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Babylonian Talmud: Tractate Shabbath

Folio 129a

'I need it' or 'I do not need it,' we may not desecrate the Sabbath for her:1  that is how R. Ashi recited it. Mar Zutra recited it thus: Rab Judah said in Samuel's name: If a woman is in confinement, as long as the uterus is open, whether she says, 'I need it' or 'I do not need it,' we desecrate the Sabbath for her. If the uterus is closed, if she says, 'I need it,' we desecrate the Sabbath for her; if she does not say, 'I need it,' we do not desecrate the Sabbath for her.2  Rabina asked Meremar: Mar Zutra recited it in the direction of leniency, [while] R. Ashi recited it in the direction of stringency; which is the law? — The law is as Mar Zutra, replied he: where [a matter of] life is in doubt we are lenient.

From when is the opening of the uterus? — Abaye said: From when she sits on the seat of travail. R. Huna son of R. Joshua said: From when the blood slowly flows down; others state, From when her friends carry her by her arms.3  For how long is the opening of the uterus? — Abaye said: Three days: Raba said in Rab Judah's name: Seven; others maintain: Thirty.

The scholars of Nehardea said: A lying-in woman [has three periods: from] three [days after confinement], seven [days], and thirty [days]. From three [days], whether she says, 'I need it' or she says, 'I do not need it,'4  we desecrate the Sabbath for her. [From] seven [days], if she says 'I need it,' we desecrate the Sabbath for her; if she says, 'I do not need it,' we do not desecrate the Sabbath for her. [From] thirty days, even if she says, 'I need it,' we may not desecrate the Sabbath for her,5  yet we may do so by means of a Gentile,6  as R. 'Ulla the son of R. Ilai, who said: All the requirements of an invalid may be done by means of a Gentile on the Sabbath, and as R. Hamnuna, who said: In a matter entailing no danger [to life], one bids a Gentile and he does it.

Rab Judah said in Samuel's name: For a woman in confinement [the period is] thirty days. In respect of what law? The scholars of Nehardea said: In respect of a ritual bath.7  Raba observed: We said this only if her husband is not with her;8  but if her husband is with her, he makes her warm. Even as R. Hisda's daughter performed tebillah within thirty days in her husband's absence,9  caught a chill, and was carried in a bed to Raba at Pumbeditha.

Rab Judah said in Samuel's name: We may make a fire for a lying-in woman on the Sabbath [in the winter].10  Now it was understood from him, only for a lying-in woman, but not for an invalid; only in winter, but not in summer. But that is not so: there is no difference between a lying-in woman and any [other] invalid, and summer and winter are alike. [This follows] since it was stated, R. Hiyya b. Abin said in Samuel's name: If one lets blood and catches a chill, a fire is made for him even on the Tammuz [summer] solstice.11  A teak chair was broken up for Samuel;12  a table [made] of juniper-wood was broken up for Rab Judah. A footstool was broken up for Rabbah, whereupon Abaye said to Rabbah, But you are infringing, thou shalt not destroy?13  'Thou shalt not destroy' in respect of my own body is more important to me, he retorted.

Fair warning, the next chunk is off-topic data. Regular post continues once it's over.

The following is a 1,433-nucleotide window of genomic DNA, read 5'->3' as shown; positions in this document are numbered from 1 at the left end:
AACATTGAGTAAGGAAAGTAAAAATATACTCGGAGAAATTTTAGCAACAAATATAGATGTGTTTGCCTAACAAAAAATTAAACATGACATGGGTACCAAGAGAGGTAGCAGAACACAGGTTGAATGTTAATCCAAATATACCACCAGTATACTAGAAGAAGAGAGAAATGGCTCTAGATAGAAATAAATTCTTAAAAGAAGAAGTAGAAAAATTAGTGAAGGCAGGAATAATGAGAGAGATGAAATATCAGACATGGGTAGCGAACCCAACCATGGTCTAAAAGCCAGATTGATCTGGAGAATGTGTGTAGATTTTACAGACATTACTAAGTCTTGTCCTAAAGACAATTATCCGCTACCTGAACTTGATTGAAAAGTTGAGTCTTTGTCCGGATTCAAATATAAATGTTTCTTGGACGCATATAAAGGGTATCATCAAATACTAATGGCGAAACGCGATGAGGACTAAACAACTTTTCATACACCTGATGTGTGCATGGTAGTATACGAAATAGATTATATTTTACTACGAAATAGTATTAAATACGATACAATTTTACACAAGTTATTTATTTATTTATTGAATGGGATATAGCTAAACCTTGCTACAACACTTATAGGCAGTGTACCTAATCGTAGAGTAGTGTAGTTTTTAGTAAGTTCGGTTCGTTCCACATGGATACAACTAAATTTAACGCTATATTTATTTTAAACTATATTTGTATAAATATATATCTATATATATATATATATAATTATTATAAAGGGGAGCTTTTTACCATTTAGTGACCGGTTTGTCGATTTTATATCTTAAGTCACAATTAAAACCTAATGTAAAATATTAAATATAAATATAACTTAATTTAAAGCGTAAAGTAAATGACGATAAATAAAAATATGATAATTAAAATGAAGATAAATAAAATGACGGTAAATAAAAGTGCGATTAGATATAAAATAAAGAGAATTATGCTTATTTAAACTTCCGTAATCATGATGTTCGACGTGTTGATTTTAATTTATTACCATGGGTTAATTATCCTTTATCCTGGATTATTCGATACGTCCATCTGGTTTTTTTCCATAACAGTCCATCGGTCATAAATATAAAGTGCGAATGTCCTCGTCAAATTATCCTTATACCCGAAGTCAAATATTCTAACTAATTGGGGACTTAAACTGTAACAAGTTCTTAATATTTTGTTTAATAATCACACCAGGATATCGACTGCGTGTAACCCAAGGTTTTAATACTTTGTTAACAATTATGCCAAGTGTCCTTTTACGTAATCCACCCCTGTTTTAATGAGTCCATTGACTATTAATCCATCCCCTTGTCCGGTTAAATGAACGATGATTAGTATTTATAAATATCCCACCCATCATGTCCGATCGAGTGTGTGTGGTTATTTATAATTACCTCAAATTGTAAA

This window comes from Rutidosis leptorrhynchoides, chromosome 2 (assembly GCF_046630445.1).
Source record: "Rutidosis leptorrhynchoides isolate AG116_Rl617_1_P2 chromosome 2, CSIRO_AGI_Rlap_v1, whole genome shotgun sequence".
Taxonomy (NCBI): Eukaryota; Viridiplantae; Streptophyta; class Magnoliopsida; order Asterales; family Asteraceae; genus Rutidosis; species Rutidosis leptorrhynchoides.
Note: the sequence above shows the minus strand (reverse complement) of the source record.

Rab Judah said in Rab's name: One should always sell [even] the beams of his house and buy shoes for his feet. If one has let blood and has nothing to eat, let him sell the shoes from off his feet and provide the requirements of a meal therewith. What are the requirements of a meal? — Rab said: Meat; while Samuel said: Wine. Rab said meat: life for life. While Samuel said, Wine: red [wine] to replace red [blood].

(Mnemonic: SHeNiMSaR.)14  For Samuel on the day he was bled15  a dish of pieces of meat was prepared; R. Johanan drank until the smell [of the wine] issued from his ears; R. Nahman drank until his milt swam [in wine]; R. Joseph drank until it [the smell] issued from the puncture of bleeding.16  Raba sought Wine of a [vine] that had had three [changes of] foliage.17

R. Nahman b. Isaac said to his disciples: I beg of you, tell your wives on the day of blood-letting, Nahman is visiting us.18  Now, all artifices are forbidden, save the following article, which is permitted. Viz., if one is bled and cannot [buy wine],19  let him take a bad zuz20  and go to seven shops until he has tasted as much as a rebi'ith.21  But if not,22  let him eat seven black dates, rub his temples with oil, and sleep in the sun. Ablat23  found Samuel sleeping in the sun. Said he to him, O Jewish Sage! can that which is injurious be beneficial? It is a day of bleeding, replied he.24  Yet it is not so, but there is a day when the sun is beneficial for the whole year, [viz.,] the day of the Tammuz [summer]25  solstice, and he said to himself, I will not reveal it to him.26

(Mnemonic: Sparingly, wind, taste, tarry.) Rab and Samuel both Say: If one makes light of the meal after bleeding his food will be made light of by Heaven, for they Say; He has no compassion for his own life, shall I have compassion upon him! Rab and Samuel both say: He who is bled, let him, not sit where a wind can enfold [him], lest the cupper drained him [of blood] and reduced it27  to [just] a rebi'ith,28  and the wind come and drain him [still further], and thus he is in danger. Samuel was accustomed to be bled in a house [whose wall consisted] of seven whole bricks,29  and a half brick [in thickness]. One day he bled and felt himself [weak]; he examined [the wall] and found a half-brick missing.

Rab and Samuel both say: He who is bled must [first] partake of something and then go out; for if he does not eat anything, if he meets a corpse his face will turn green; if he meets a homicide he will die; and if he meets

To Part b

Original footnotes renumbered.
  1. As there is no danger of life. Asheri, however, reads: If she says, 'I need it', we desecrate (the Sabbath); if she does not say, 'I need it', we do not desecrate.
  2. Asheri reads: If she says, 'I do not need it', we do not desecrate (the Sabbath); if she does not say. 'I do not need it'. we do desecrate.
  3. I.e., when she cannot walk.
  4. Var. lec.: or she does not say, 'I need it'; similarly infra.
  5. For she certainly does not need it and is in no danger.
  6. Lit., 'Syrian'.
  7. Which she must not take until thirty days for fear of a cold.
  8. After the ritual bath, which she takes in order to eat terumah, etc.
  9. Lit., 'not in her husband's presence'.
  10. Lit., 'in the rainy season'. This is bracketed in the text.
  11. Tammuz is the fourth month of the year, corresponding to about July.
  12. For a fire, other wood being unavailable.
  13. Deut. XX, 19. q.v.; this is understood as a general prohibition of wasteful destruction of any sort.
  14. V. p. 110, n. 1. SH=SHemuel (Samuel); N=R. Johanan; M=R. Nahman; S=R. Joseph; R=Raba.
  15. Lit., 'when he did the thing'.